Air Force Base Eyed in ALS Cases
SAN ANTONIO (AP) _ A suspected high occurrence of Lou Gehrig’s disease among former and current workers at Kelly Air Force Base has prompted a federal investigation to determine if the base is to blame.
The disease, scientifically known as amyotrophic lateral sclerosis, or ALS, has struck 16 workers in recent years, killing five people, the local ALS Association says.
ALS statistically affects fewer than two out of 100,000 people each year in the United States, leaving some experts baffled by the high numbers at the air base. An ongoing environmental cleanup of Kelly and its associated health-risk studies have only heightened suspicions.
``I don’t think this is a witch hunt of any sorts,″ Mary Klenke, local ALS Association president, told the San Antonio Express-News in Friday’s editions. ``We just feel that there are an extraordinary number of cases and this should be looked into. We don’t think that’s too much to ask.″
The Air Force is in the preliminary stages of its inquiry, primarily to determine if the cases are a cluster that can be traced to the base, said Lt. Col. Roger Gibson.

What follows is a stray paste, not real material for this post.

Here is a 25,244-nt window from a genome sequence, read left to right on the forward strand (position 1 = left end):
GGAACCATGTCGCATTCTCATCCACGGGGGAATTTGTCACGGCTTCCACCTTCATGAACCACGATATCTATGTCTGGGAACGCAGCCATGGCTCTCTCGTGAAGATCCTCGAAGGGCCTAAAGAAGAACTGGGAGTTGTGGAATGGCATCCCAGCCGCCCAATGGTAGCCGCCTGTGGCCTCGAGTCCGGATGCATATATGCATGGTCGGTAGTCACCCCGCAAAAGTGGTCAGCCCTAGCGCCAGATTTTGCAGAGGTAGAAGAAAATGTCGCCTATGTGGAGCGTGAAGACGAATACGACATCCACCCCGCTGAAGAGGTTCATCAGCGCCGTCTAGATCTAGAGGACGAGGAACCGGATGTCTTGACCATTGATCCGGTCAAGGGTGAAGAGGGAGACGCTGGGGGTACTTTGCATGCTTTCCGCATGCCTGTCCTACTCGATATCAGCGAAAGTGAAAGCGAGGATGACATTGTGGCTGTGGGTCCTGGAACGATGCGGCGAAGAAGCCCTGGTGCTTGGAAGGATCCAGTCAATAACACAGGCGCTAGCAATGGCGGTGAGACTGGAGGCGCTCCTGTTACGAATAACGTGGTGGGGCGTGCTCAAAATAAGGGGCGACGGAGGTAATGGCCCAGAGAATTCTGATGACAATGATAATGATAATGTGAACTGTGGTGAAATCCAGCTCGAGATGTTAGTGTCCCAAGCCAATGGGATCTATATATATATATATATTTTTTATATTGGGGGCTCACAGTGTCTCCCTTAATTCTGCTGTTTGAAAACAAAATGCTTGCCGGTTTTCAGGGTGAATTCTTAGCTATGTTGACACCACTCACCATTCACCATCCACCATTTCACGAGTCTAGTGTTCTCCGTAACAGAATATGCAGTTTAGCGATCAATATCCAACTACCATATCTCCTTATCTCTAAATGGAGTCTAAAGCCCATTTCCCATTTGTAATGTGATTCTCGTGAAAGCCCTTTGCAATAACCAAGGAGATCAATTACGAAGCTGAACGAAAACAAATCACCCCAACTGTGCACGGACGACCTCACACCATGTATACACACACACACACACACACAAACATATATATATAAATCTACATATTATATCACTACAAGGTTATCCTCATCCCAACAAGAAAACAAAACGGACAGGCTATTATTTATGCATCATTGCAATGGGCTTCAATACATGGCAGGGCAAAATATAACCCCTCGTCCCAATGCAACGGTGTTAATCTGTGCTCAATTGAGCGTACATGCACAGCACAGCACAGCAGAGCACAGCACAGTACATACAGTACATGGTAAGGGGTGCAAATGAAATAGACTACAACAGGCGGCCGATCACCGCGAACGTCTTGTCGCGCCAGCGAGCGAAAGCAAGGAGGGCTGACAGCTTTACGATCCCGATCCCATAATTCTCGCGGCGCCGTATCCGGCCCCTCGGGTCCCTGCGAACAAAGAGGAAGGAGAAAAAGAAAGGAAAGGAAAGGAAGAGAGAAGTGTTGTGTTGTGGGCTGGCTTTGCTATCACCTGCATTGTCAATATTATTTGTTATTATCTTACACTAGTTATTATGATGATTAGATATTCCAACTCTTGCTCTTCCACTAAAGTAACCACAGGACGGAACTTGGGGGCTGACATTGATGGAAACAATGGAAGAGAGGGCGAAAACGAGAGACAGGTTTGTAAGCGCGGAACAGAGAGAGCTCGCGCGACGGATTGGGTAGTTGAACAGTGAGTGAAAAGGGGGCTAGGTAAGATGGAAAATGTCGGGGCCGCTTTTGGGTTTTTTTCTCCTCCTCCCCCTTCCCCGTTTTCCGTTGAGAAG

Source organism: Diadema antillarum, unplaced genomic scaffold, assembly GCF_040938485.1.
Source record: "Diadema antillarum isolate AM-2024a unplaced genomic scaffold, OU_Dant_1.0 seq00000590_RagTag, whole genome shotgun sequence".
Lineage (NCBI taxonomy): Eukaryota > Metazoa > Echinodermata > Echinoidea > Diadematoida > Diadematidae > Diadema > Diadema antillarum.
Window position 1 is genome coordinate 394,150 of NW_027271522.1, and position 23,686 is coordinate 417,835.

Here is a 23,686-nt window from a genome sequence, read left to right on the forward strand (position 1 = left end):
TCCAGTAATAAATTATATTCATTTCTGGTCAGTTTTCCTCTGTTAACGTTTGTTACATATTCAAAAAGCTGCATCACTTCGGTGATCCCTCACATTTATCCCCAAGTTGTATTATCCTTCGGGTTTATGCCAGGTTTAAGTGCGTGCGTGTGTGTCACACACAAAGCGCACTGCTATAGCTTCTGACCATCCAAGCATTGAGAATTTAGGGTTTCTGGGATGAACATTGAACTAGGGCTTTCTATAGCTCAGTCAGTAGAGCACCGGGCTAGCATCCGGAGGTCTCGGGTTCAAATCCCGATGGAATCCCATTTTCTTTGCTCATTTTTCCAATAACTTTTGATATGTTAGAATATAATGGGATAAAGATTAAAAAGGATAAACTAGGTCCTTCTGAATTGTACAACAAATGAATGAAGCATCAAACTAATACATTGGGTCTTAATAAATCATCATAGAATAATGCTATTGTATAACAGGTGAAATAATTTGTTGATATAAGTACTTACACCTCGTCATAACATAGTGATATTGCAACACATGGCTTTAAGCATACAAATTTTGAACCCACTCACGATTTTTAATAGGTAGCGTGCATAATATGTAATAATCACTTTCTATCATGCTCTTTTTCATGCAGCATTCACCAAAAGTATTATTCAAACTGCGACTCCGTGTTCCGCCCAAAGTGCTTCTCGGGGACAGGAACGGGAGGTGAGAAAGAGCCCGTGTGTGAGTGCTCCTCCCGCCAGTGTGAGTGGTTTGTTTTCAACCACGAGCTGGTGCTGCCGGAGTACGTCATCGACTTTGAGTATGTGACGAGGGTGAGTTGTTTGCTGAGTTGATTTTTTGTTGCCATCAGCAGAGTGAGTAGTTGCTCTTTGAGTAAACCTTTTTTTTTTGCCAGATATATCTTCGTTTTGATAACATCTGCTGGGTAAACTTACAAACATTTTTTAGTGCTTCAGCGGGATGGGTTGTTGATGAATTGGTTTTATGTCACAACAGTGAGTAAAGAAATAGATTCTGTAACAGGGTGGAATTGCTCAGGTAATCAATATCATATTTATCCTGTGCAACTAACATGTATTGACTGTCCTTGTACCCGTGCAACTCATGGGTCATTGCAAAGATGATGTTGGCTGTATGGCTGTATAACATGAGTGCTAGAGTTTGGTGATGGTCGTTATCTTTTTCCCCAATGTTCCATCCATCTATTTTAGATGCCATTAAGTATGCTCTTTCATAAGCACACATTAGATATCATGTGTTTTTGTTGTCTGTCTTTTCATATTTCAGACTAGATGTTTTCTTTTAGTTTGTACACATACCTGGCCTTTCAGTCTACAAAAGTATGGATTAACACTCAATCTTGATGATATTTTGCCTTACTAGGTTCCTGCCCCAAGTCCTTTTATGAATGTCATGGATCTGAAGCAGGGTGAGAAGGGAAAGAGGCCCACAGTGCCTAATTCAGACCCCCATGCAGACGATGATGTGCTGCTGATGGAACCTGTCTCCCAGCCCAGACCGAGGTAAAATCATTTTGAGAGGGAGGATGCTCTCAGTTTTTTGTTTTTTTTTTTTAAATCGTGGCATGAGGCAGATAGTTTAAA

``I’m concerned whenever I see cases of disease that are even considered by someone to be a cluster,″ Gibson said. ``But am I alarmed? No, not until I get more information and we work through this.″
Scientists still know little about what causes ALS, named after the former baseball player who died of the disease. People with certain jobs _ pilots, soldiers, professional athletes, dairy farmers _ have higher occurrences, but no one is sure why.
Typically, people with ALS first suffer from weakness in the hands or feet, or from difficulty speaking. As more nerve cells die and muscles waste, victims progressively lose control of their bodies until they are totally paralyzed. Finally, they are unable to swallow or breathe.